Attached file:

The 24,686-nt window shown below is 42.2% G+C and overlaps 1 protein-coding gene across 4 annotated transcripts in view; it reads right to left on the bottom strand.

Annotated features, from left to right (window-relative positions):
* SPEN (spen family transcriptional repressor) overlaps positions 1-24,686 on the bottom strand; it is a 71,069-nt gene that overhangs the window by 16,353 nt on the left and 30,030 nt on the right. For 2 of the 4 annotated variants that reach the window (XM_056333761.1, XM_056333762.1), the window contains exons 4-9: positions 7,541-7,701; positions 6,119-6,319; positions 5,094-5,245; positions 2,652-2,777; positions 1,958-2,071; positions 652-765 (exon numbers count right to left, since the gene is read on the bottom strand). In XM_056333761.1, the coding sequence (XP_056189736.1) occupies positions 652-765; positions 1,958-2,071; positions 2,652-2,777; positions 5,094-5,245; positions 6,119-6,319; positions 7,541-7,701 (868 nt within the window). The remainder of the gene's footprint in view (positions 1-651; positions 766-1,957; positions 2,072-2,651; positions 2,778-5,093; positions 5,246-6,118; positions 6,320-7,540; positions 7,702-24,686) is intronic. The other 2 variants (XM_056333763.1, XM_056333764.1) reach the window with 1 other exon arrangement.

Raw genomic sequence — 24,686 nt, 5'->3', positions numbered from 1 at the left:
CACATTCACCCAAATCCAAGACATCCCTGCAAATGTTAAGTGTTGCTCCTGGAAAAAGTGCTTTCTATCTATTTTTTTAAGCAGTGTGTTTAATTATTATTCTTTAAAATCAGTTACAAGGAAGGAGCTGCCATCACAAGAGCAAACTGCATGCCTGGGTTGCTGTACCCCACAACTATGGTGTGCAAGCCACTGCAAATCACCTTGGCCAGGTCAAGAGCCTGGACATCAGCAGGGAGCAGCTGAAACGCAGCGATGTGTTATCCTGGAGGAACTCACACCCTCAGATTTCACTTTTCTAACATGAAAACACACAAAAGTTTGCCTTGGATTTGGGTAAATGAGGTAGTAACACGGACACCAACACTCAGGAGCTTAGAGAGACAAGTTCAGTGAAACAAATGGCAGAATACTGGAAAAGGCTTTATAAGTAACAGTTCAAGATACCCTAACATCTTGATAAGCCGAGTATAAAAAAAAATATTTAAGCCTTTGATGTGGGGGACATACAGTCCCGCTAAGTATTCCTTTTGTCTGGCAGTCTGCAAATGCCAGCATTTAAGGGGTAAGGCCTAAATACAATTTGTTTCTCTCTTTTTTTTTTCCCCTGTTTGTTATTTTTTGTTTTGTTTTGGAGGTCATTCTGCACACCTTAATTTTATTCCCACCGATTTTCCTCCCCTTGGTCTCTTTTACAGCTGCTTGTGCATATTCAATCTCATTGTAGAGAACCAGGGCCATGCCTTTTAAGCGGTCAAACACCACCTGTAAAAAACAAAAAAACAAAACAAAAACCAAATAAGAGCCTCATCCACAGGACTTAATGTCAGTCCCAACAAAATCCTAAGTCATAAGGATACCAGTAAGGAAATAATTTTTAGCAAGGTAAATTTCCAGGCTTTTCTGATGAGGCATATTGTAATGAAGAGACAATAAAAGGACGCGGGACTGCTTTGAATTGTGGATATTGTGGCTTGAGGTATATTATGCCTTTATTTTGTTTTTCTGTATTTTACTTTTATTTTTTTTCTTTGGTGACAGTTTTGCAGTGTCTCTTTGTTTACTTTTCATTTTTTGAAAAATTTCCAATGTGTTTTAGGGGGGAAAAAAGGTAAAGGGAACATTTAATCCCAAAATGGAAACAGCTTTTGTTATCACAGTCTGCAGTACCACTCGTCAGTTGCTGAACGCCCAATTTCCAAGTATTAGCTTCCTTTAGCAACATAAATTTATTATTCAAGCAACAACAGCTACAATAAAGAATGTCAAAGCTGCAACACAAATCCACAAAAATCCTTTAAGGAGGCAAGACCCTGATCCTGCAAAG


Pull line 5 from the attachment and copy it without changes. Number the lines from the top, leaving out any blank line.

CACATTCACCCAAATCCAAGACATCCCTGCAAATGTTAAGTGTTGCTCCTGGAAAAAGTGCTTTCTATCTATTTTTTTAAGCAGTGTGTTTAATTATTATTCTTTAAAATCAGTTACAAGGAAGGAGCTGCCATCACAAGAGCAAACTGCATGCCTGGGTTGCTGTACCCCACAACTATGGTGTGCAAGCCACTGCAAATCACCTTGGCCAGGTCAAGAGCCTGGACATCAGCAGGGAGCAGCTGAAACGCAGCGATGTGTTATCCTGGAGGAACTCACACCCTCAGATTTCACTTTTCTAACATGAAAACACACAAAAGTTTGCCTTGGATTTGGGTAAATGAGGTAGTAACACGGACACCAACACTCAGGAGCTTAGAGAGACAAGTTCAGTGAAACAAATGGCAGAATACTGGAAAAGGCTTTATAAGTAACAGTTCAAGATACCCTAACATCTTGATAAGCCGAGTATAAAAAAAAATATTTAAGCCTTTGATGTGGGGGACATACAGTCCCGCTAAGTATTCCTTTTGTCTGGCAGTCTGCAAATGCCAGCATTTAAGGGGTAAGGCCTAAATACAATTTGTTTCTCTCTTTTTTTTTTCCCCTGTTTGTTATTTTTTGTTTTGTTTTGGAGGTCATTCTGCACACCTTAATTTTATTCCCACCGATTTTCCTCCCCTTGGTCTCTTTTACAGCTGCTTGTGCATATTCAATCTCATTGTAGAGAACCAGGGCCATGCCTTTTAAGCGGTCAAACACCACCTGTAAAAAACAAAAAAACAAAACAAAAACCAAATAAGAGCCTCATCCACAGGACTTAATGTCAGTCCCAACAAAATCCTAAGTCATAAGGATACCAGTAAGGAAATAATTTTTAGCAAGGTAAATTTCCAGGCTTTTCTGATGAGGCATATTGTAATGAAGAGACAATAAAAGGACGCGGGACTGCTTTGAATTGTGGATATTGTGGCTTGAGGTATATTATGCCTTTATTTTGTTTTTCTGTATTTTACTTTTATTTTTTTTCTTTGGTGACAGTTTTGCAGTGTCTCTTTGTTTACTTTTCATTTTTTGAAAAATTTCCAATGTGTTTTAGGGGGGAAAAAAGGTAAAGGGAACATTTAATCCCAAAATGGAAACAGCTTTTGTTATCACAGTCTGCAGTACCACTCGTCAGTTGCTGAACGCCCAATTTCCAAGTATTAGCTTCCTTTAGCAACATAAATTTATTATTCAAGCAACAACAGCTACAATAAAGAATGTCAAAGCTGCAACACAAATCCACAAAAATCCTTTAAGGAGGCAAGACCCTGATCCTGCAAAG